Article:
I didn’t grow up in a rich family. We got by and we were certainly better off than some. We were the definition of middle class. There were times when I was a kid that we didn’t have money for the grocery store so my Mom and Dad rummaged the cupboards and we had whatever was in the pantry.
A lot of families are really hurting in these tough financial times, I decided to share our PoorMan Pantry recipes from my childhood. I hope it helps those who need it most.
This weekend the man-child asked if we could have chili for dinner. We picked up a can of Hormel Chili and a bag of Tostito’s Scoops Tortilla Chips and waited for the weekend. A Saturday dinner would be perfect for this and we waited for the weekend to arrive.
Yeah, if anyone finds a stray can of Chili, let me know where it is. How we lost an entire can of chili I have no idea. But when $1.98 is a lot of money to your family, it’s worrisome and upsetting at the same time. And then there’s the desire to give the child what he asked for so he doesn’t feel neglected or deprived. Which means using supplies in the kitchen that could be used for something else that gets you through the week. It was frustrating!
What’s the difference? Time, effort and the tender loving care that goes into making any thing from scratch by your own hands. “Baking with Love for those you Love” is what my paternal Grandmother called it.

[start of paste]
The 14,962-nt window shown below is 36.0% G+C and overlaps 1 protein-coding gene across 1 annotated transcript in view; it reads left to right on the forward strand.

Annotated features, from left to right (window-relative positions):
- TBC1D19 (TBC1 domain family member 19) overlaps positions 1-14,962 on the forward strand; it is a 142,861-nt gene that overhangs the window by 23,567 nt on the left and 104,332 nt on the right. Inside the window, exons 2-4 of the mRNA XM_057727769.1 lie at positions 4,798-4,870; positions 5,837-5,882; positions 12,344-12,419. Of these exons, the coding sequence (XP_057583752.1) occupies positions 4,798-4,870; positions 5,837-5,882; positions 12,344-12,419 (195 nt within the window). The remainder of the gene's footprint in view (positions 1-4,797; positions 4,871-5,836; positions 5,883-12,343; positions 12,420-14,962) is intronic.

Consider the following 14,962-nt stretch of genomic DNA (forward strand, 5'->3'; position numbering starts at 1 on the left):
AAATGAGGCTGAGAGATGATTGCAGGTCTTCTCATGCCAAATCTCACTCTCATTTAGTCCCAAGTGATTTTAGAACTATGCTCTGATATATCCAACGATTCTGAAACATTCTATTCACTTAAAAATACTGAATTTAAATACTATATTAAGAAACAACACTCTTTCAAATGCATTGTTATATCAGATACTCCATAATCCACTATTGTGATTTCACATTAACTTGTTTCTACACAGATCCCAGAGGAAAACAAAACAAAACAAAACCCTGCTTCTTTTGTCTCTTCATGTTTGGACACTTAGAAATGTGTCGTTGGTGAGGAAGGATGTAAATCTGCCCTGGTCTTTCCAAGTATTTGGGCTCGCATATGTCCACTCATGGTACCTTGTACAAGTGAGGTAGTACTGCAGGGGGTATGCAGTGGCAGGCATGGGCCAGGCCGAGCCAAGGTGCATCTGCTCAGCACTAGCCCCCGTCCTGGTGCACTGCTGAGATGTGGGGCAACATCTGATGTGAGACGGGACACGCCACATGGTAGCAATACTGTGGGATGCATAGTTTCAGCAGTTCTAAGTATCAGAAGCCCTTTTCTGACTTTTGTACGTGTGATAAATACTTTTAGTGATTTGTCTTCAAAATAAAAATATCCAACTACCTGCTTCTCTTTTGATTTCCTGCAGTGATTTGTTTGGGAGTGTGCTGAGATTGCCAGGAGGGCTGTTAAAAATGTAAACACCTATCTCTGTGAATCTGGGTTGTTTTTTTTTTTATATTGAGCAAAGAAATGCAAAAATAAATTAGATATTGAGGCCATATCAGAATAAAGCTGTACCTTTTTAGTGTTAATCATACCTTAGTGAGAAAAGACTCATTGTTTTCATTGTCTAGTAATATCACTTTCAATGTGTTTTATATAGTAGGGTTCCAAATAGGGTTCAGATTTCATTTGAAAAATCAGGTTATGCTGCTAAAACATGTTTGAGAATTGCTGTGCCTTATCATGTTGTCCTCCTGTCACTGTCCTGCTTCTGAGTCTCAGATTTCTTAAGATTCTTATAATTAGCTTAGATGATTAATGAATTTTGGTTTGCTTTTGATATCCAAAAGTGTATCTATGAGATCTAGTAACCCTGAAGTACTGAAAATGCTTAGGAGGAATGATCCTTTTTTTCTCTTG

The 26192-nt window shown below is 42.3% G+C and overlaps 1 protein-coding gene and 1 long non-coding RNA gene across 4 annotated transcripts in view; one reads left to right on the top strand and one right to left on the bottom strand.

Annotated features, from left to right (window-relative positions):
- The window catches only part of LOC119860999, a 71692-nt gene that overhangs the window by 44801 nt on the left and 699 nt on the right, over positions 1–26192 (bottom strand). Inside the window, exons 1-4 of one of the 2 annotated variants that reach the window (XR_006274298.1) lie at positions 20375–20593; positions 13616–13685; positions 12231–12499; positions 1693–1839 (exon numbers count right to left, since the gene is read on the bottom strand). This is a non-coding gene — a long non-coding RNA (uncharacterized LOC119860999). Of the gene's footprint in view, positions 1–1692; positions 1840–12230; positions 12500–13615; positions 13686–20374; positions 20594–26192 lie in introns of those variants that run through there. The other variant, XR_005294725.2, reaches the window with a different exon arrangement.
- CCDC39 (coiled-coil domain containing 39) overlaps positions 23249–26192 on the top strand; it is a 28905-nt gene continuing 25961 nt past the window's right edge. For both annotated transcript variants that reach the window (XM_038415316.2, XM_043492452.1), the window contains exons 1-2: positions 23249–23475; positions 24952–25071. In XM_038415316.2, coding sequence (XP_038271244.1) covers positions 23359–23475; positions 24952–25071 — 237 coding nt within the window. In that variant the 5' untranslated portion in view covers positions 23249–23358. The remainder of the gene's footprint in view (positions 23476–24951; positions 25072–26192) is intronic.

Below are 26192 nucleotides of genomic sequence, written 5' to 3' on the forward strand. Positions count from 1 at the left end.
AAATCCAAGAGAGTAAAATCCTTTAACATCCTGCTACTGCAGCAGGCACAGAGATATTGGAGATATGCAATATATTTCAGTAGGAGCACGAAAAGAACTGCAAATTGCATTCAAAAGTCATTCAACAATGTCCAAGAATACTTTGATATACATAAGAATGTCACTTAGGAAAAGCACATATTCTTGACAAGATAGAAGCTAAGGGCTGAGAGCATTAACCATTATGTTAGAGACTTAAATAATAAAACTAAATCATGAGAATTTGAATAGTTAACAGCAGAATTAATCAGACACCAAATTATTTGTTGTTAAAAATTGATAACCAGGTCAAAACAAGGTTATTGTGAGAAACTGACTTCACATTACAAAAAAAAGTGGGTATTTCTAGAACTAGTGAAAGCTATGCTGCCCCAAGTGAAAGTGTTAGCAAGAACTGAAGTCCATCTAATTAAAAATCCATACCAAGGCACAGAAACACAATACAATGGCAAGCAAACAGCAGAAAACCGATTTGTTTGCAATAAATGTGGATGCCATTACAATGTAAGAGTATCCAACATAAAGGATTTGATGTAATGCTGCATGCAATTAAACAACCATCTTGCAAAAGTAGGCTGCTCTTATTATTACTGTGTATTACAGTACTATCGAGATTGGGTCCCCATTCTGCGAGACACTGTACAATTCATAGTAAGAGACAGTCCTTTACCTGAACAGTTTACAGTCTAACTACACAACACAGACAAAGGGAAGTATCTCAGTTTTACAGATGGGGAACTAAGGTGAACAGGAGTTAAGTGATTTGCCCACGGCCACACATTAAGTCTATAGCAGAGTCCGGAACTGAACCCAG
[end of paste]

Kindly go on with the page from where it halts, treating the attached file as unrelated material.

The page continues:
My Dad’s mom wouldn’t be caught dead making something from a box. She’d spend hours in the kitchen, shuffling back and forth between the pantry, the counters and the stove. And her house always smelled so inviting, warm and wonderful.
She and my Grandfather raised 3 boys, until WWII. The middle son, was killed in action in his tank in Germany. Within a year, my Grandfather too had left this world. But even with grown sons, my Grandmother still worked in her garden, canned, cooked and baked. She never had much to dote on her grandchildren. But my sisters and I, who were her only grandkids were treated with some of the best down home cooking you could ever want when we went to visit. Continue reading →
My Aunt Ruth spent her winter days in early December to make candies, cakes and cookies that she carefully wrapped and placed in a cookie tin to give as gifts. Family and friends devoured her special homemade gifts. It was a package of love, made by her, just for you.
Cookie tins range from $1 and up depending on where you buy them. Of course national chain stores often have more expensive tins. For instance a square tin 7-7/8″ sq. x 2-5/8″ h decorated with stockings is around $8 at The Container Store. The same type of tin ate-CookieTins.comcan be found at less than half that! And don’t discount your local box stores like Target or Wal-Mart too.
Aunt Ruth would use round tins, about 7″ round & 3″ deep. They’re often described as 2 pound round tins. She kept her lining simple, using food safe decorative paper. Continue reading →